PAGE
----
But don’t forget about your digital marketing costs – after all, 49% of all buyers first discovered the home they purchased online. Luckily, there are tons of digital tools available to brokers that can dramatically increase the number of leads coming through the doors each month.
Here are some of the tools you should have in your brokerage’s toolkit:
Lead generation software
Lead generation helps fill your sales funnel with targeted leads. This can be anything from targeted social media posts to custom landing pages for properties.
The problem for most brokers who use lead generation as a marketing strategy is that they don’t know how to capture the leads they’re trying so hard to get. The easiest way to overcome this is to use strategies like building custom landing pages to convert readers into leads.
Pro-tip: Once you start generating leads, you’ll need to decide which leads are worth pursuing. For example, using a lead scoring tool helps you determine which leads might be ready to buy, and which ones need a little more nurturing from your agents
An example of new leads and their score on Placester
Email marketing is one of the best ways to nurture leads and keep your brokerage at the top of mind. By investing in email marketing software, your brokerage can cut down on the time it spends on email marketing by using templates, dynamic fields, and incorporating your logo and branding.
Real estate SEO
Without Search Engine Optimization (SEO), it’s almost impossible for your brokerage’s website to get found online.
The core parts of your website’s SEO rely on editable page titles and meta descriptions, lightning fast load times, and integrated blogging.
Specialized brokerage websites can help your SEO without having to hire an agency to make site your site is appearing in search engine results.
Real estate CRM
A real estate CRM is a all-in-one portal you can use to track leads, manage sales, and close deals without letting anything fall through the cracks.
Adding a CRM to your tech stack will give you (and your agents if you have any) a comprehensive dashboard to track everything that’s going on at your brokerage.
For example, using Placester’s CRM, you can add tags to potential buyers based on how you met them and their lead characteristics.
Let’s say your lead is a couple searching for a home with good public transit links that you met at 123 Main Street Open House. All you need to do is add these tags to their profile in your CRM and you’ll be able to follow up with them better in the future.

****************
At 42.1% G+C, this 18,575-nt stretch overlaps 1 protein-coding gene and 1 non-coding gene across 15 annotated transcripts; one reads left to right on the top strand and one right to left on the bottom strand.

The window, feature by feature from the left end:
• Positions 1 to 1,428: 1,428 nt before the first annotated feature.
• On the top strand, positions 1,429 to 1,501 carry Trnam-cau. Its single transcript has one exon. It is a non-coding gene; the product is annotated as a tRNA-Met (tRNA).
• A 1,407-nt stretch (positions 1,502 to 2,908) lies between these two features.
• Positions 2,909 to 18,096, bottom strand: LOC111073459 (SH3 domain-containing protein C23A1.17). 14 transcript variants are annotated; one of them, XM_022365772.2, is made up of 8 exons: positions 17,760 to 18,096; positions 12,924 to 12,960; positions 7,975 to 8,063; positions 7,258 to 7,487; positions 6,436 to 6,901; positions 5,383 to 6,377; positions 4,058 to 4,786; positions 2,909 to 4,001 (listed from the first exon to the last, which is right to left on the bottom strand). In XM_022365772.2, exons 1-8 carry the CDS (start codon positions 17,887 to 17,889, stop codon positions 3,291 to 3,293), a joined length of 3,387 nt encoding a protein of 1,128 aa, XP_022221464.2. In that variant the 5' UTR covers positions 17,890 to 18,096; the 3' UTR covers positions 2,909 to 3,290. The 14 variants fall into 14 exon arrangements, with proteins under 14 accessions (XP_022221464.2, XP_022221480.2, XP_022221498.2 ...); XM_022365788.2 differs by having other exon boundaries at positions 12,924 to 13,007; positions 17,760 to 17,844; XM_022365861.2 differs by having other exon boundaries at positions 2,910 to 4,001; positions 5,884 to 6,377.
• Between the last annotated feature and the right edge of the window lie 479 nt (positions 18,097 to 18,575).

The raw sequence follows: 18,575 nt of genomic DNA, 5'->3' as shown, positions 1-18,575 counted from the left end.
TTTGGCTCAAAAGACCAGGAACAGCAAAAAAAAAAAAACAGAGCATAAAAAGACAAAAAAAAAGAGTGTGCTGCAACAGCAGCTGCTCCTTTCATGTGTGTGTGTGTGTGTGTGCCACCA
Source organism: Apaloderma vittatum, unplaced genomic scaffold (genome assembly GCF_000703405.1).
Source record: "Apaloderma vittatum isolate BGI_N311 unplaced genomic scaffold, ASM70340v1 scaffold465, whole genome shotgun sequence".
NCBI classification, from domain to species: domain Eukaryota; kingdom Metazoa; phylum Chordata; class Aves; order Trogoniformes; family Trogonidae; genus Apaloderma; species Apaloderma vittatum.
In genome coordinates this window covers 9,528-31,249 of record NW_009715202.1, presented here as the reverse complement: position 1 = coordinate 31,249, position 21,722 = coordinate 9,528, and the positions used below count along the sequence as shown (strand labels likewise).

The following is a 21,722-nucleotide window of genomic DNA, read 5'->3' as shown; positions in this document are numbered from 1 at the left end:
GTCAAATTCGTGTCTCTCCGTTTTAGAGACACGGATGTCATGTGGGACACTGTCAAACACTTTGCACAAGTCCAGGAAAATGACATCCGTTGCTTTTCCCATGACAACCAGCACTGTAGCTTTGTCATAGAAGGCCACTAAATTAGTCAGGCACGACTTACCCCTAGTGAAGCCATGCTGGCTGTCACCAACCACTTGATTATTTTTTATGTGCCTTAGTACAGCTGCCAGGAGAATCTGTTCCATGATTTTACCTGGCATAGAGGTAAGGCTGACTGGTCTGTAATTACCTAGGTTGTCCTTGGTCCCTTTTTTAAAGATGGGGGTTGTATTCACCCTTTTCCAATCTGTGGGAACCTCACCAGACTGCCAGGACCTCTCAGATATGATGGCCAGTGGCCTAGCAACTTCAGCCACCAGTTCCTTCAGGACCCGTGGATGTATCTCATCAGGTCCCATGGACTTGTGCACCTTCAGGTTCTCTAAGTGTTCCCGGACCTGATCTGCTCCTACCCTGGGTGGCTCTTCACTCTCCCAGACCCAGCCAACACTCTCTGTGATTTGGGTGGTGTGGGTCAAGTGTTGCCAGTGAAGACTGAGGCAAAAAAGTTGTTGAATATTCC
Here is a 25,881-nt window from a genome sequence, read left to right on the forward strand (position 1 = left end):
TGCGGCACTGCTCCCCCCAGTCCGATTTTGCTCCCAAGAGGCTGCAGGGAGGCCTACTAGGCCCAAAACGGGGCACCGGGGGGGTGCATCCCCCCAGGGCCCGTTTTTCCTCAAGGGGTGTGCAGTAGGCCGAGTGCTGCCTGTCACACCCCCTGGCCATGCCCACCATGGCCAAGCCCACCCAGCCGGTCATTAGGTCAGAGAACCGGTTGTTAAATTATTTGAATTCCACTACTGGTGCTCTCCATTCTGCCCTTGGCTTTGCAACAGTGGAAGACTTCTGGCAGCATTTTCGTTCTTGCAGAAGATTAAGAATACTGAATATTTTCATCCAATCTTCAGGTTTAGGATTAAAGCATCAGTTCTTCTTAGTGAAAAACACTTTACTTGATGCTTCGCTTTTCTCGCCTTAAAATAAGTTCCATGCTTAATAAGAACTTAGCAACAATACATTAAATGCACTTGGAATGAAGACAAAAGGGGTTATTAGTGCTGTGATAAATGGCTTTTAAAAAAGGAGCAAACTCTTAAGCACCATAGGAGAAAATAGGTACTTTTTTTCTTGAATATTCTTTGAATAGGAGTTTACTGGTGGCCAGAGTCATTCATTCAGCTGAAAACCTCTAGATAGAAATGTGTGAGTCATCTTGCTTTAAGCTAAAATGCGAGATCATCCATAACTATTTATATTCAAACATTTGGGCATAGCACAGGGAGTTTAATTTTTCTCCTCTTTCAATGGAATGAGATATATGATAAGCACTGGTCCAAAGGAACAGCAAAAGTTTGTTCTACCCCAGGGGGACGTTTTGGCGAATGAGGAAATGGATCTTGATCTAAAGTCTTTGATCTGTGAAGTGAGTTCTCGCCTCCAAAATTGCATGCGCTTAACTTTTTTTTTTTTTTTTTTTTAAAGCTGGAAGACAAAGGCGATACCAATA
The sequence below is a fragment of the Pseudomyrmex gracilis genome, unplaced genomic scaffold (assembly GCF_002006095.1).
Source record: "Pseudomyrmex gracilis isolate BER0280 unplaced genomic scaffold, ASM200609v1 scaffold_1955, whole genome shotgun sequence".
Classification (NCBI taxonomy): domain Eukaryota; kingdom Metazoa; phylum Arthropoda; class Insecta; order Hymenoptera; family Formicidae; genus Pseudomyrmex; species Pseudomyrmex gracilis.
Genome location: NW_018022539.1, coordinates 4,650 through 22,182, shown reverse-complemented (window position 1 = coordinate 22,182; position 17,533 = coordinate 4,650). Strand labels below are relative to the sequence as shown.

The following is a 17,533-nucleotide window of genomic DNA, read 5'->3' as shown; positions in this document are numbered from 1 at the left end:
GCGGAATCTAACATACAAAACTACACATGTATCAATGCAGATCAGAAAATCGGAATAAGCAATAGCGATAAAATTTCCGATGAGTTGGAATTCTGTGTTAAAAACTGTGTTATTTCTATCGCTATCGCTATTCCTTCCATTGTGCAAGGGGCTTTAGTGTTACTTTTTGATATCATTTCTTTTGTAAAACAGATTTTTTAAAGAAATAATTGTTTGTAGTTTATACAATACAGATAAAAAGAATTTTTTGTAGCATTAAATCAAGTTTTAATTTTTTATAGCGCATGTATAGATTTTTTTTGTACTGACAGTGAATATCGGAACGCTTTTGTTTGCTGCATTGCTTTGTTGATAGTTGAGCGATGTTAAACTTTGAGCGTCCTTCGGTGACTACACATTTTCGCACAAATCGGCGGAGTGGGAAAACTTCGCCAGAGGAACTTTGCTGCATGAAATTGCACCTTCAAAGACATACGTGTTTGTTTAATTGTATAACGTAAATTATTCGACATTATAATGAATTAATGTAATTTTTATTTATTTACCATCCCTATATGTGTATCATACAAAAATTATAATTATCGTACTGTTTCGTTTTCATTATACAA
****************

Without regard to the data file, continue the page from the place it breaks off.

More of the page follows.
Not to mention, a CRM gives you the tools to build drip marketing campaigns with less hassle. If you recently hosted an open house that attracted 30 potential buyers you have two options to keep in touch with them: contact them all one by one, or build an email campaign to do it for you automatically.
Using Placester, you can build drip campaigns by customizing emails from templates, and then choose when each email will be sent to your prospective buyer. Easy!
What’s a Brokerage’s Earning Potential?
A large part of your brokerage’s earning potential will depend on the commission structure.
Brokers earning the least in the U.S. are earning an average of $22,750 a year. However, brokers in the top 10% of earners make an average of $163,540 a year. A lot of this income depends on commissions, as well as the overall prices of the homes you’re selling.
As described in Investopedia, it’s just as easy to sell a $1 million property that’s priced correctly as it is to sell a $100,000 home. And, the paperwork for a broker for each of the sales will be fairly similar.
One part of the sale that won’t be similar? The commission your brokerage earns. Let’s say your brokerage commission is 2% of the sales price. The $1 million property will bag your brokerage $20,000. The $100,000 property? All that hard work will earn your business $2,000.
A brokerage’s earning potential depends on how you set the commission structure and value of the homes you’re selling. So, it’s important to increase your earning potential by utilizing lead generation techniques like custom websites and email marketing to drive more sales.
Ready to Launch Your Real Estate Brokerage?
Opening a real estate brokerage is a massive commitment, so it pays to do your planning and research.
Once you’ve scoped out the competition and set a budget, the real planning begins. Registering your business takes time, as well as deciding what business model is right for you.
With smarter websites and lead generation tools, it’s easier than ever for brokerages to take control of their own marketing campaigns without having to sign up to a franchise.
If you’re still looking for more inspiration behind starting your own business, check out these must-read brokerage books and the top social media accounts by the best brokers in the business.